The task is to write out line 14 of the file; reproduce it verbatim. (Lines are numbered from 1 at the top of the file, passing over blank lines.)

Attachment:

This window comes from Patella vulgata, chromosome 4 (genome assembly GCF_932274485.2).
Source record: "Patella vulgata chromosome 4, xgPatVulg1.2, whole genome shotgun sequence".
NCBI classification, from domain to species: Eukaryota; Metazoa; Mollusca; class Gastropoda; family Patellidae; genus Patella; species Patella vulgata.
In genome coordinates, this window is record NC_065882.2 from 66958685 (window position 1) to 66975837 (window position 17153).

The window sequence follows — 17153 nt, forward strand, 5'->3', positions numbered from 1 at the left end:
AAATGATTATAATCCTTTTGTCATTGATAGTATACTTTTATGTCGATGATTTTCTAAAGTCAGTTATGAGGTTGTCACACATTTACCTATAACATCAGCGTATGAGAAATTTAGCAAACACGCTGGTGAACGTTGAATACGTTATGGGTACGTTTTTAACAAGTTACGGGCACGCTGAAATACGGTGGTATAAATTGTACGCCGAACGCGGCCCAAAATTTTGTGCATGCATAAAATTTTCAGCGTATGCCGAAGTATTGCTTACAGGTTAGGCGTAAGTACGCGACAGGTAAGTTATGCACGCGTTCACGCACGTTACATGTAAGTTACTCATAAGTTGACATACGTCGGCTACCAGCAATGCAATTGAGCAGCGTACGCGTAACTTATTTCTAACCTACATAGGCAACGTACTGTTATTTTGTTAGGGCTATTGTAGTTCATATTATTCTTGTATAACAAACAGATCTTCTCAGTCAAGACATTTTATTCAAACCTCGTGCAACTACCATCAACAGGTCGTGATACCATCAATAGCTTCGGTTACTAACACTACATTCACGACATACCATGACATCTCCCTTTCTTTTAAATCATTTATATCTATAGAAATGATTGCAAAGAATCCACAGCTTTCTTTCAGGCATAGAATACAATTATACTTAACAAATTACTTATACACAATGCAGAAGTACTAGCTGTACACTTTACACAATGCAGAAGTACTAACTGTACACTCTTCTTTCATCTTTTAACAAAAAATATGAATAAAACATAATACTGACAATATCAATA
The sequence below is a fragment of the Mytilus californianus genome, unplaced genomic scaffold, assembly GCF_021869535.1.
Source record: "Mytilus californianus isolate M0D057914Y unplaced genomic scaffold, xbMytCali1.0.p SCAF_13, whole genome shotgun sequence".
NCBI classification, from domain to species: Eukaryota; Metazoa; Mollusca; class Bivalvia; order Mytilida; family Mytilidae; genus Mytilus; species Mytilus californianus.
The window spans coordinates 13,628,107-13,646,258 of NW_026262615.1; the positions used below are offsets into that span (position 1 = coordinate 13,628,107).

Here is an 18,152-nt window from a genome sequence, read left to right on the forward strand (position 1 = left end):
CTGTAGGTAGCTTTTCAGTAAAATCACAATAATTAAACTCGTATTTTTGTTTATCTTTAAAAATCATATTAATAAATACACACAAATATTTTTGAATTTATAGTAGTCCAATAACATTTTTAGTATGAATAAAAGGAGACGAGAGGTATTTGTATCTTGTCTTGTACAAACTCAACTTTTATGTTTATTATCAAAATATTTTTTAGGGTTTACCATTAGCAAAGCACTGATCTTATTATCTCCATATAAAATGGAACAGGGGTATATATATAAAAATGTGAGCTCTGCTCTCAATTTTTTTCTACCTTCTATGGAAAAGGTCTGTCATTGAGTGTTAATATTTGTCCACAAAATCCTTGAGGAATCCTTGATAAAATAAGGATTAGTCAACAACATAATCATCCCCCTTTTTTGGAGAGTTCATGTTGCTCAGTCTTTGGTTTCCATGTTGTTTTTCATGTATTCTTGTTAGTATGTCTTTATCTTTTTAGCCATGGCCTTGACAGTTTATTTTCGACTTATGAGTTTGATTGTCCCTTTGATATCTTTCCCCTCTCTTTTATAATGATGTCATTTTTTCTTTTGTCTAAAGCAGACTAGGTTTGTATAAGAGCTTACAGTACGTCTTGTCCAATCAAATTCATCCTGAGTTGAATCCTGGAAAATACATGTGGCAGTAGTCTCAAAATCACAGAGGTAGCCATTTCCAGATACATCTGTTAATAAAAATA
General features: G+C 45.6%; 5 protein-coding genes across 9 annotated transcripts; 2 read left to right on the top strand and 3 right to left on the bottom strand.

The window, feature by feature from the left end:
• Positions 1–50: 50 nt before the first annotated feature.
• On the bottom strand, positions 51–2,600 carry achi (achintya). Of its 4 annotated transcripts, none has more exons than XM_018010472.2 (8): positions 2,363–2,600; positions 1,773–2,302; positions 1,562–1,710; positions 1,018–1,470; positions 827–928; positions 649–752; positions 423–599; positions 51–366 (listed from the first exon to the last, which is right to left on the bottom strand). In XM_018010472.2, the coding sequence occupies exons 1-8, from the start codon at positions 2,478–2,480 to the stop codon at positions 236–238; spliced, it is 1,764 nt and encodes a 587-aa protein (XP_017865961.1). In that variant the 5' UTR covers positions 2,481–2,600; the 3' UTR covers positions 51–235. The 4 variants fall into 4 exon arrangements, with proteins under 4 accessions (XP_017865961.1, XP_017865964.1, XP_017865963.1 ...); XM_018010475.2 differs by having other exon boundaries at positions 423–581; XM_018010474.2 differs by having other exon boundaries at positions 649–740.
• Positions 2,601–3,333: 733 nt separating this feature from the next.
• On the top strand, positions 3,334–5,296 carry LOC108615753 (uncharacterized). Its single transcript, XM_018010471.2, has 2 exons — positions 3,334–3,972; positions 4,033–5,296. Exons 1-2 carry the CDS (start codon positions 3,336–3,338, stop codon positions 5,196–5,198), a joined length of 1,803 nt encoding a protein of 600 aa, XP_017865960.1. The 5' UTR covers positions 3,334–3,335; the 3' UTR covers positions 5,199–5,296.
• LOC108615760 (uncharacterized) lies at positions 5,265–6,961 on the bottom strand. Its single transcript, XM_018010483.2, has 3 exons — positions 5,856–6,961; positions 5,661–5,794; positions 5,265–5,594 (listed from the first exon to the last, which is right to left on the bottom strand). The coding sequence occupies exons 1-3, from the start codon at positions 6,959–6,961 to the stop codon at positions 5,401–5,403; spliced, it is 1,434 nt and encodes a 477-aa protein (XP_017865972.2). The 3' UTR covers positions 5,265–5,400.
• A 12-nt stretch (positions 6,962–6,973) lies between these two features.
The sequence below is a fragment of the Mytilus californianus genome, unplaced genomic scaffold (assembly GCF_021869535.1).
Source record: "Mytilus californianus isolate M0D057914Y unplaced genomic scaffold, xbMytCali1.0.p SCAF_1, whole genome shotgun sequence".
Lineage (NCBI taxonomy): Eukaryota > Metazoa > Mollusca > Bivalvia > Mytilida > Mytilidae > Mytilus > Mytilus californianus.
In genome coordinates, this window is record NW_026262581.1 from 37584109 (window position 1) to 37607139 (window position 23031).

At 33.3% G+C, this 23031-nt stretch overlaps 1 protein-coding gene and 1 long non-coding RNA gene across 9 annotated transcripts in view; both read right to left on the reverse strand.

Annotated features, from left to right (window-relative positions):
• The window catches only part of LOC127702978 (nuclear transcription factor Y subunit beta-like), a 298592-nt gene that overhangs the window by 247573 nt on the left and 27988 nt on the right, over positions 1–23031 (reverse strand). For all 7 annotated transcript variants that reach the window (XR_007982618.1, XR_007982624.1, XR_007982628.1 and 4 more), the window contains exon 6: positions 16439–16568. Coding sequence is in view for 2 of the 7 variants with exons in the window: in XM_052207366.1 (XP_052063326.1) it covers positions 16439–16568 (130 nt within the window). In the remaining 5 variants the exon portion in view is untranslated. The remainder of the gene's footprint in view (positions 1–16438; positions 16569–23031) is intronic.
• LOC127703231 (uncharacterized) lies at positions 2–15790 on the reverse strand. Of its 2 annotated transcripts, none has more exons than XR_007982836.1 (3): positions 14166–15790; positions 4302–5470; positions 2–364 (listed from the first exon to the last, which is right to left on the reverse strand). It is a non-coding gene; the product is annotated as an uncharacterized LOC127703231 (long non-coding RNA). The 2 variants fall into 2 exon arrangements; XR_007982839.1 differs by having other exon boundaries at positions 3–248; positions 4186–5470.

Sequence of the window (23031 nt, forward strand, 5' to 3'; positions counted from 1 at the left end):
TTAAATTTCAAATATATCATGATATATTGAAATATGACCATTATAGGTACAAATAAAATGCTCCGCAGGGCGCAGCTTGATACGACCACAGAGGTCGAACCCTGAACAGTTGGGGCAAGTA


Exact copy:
The window, feature by feature from the left end: